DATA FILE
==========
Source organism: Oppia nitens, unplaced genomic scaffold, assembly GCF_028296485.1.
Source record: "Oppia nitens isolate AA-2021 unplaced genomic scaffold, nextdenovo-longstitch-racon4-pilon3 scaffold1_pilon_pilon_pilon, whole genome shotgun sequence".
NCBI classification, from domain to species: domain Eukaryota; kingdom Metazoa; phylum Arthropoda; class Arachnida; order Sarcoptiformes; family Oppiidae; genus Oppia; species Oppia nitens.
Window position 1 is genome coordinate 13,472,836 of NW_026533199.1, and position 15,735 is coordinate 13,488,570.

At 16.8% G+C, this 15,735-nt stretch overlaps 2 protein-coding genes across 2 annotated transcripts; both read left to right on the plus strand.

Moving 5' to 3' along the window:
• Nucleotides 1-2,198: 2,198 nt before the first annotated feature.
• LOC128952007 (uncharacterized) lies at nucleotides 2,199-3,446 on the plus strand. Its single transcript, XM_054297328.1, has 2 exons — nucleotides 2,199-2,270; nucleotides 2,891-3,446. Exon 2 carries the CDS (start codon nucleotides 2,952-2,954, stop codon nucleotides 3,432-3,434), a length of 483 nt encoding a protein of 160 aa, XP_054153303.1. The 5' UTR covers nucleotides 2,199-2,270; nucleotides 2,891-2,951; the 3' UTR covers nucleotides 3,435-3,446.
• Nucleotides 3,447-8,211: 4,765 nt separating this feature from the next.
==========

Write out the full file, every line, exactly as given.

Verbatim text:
Source organism: Oppia nitens, unplaced genomic scaffold, assembly GCF_028296485.1.
Source record: "Oppia nitens isolate AA-2021 unplaced genomic scaffold, nextdenovo-longstitch-racon4-pilon3 scaffold1_pilon_pilon_pilon, whole genome shotgun sequence".
NCBI classification, from domain to species: domain Eukaryota; kingdom Metazoa; phylum Arthropoda; class Arachnida; order Sarcoptiformes; family Oppiidae; genus Oppia; species Oppia nitens.
Window position 1 is genome coordinate 13,472,836 of NW_026533199.1, and position 15,735 is coordinate 13,488,570.

At 16.8% G+C, this 15,735-nt stretch overlaps 2 protein-coding genes across 2 annotated transcripts; both read left to right on the plus strand.

Moving 5' to 3' along the window:
• Nucleotides 1-2,198: 2,198 nt before the first annotated feature.
• LOC128952007 (uncharacterized) lies at nucleotides 2,199-3,446 on the plus strand. Its single transcript, XM_054297328.1, has 2 exons — nucleotides 2,199-2,270; nucleotides 2,891-3,446. Exon 2 carries the CDS (start codon nucleotides 2,952-2,954, stop codon nucleotides 3,432-3,434), a length of 483 nt encoding a protein of 160 aa, XP_054153303.1. The 5' UTR covers nucleotides 2,199-2,270; nucleotides 2,891-2,951; the 3' UTR covers nucleotides 3,435-3,446.
• Nucleotides 3,447-8,211: 4,765 nt separating this feature from the next.